Oh really? I bet it does. That’s one of the places where I detect (or think I detect) politeness veiling Shulman’s criticism. That kind of thing is one reason I have never liked Shermer’s writing, long before I clashed with him personally.

Shulman cites the precedents of Pinker and Harris.

Overall, Shermer does a good job of mining the scholarship in these and other areas, but his approach and the sheer breadth of scope ultimately make his argument seem more of a survey and less focused than some of these other works.


Somewhat less convincing are Shermer’s sections on the role of science as a moral force for good, which mostly boil down to anecdotes in which science has helped supplant superstition since the Enlightenment. It is true, of course, that (as far as I know) we’re no longer burning “witches” at the stake for phenomena we don’t understand. But I hoped Shermer would grapple more with the vexing ways in which science has contributed — and arguably continues to contribute — to moral atrocities, from the role of Nazi scientists to the development of biological weaponry.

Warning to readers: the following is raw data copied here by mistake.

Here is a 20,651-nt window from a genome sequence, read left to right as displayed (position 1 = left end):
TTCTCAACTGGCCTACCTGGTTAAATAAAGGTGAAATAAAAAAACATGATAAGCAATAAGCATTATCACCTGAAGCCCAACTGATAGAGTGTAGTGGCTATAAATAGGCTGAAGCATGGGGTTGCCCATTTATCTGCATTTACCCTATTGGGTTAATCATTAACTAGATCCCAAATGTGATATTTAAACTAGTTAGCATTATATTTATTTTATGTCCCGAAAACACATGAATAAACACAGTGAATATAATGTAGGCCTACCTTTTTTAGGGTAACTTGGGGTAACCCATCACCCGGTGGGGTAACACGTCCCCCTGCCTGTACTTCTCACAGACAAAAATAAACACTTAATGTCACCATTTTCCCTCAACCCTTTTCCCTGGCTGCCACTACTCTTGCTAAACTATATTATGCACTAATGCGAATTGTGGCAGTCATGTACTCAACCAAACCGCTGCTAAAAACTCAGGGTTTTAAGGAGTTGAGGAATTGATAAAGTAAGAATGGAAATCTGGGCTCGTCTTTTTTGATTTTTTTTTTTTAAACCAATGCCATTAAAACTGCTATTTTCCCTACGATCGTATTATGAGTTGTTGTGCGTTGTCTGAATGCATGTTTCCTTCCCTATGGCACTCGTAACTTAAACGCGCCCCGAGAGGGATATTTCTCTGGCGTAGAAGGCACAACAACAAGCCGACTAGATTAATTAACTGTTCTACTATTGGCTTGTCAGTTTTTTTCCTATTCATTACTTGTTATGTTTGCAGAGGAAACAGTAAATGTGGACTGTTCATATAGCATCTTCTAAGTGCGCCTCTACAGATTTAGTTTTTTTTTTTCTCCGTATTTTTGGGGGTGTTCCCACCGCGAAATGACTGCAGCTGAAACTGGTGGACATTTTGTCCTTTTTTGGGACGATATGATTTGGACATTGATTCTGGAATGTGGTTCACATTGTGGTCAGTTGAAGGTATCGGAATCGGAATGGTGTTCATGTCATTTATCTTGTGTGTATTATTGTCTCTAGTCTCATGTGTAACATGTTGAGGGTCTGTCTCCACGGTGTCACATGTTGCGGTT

Shermer’s case seems more anecdotal and even arbitrary than it should to really prove his grand case. Nonetheless, I enjoyed the book’s provocative breadth and found much of the material fascinating and well chosen. I greatly admire Shermer for tackling such an ambitious project and hope the book spurs many discussions and much further scholarship on this important subject.

Meh. I’m not a fan of that kind of ambition unless you’ve got the chops to pull it off. I prefer people who know their own strengths and weaknesses.

(This is a syndicated post. Read the original at FreeThoughtBlogs.)

Locked up in the Potemkin village

Jan 24th, 2015 6:06 pm | By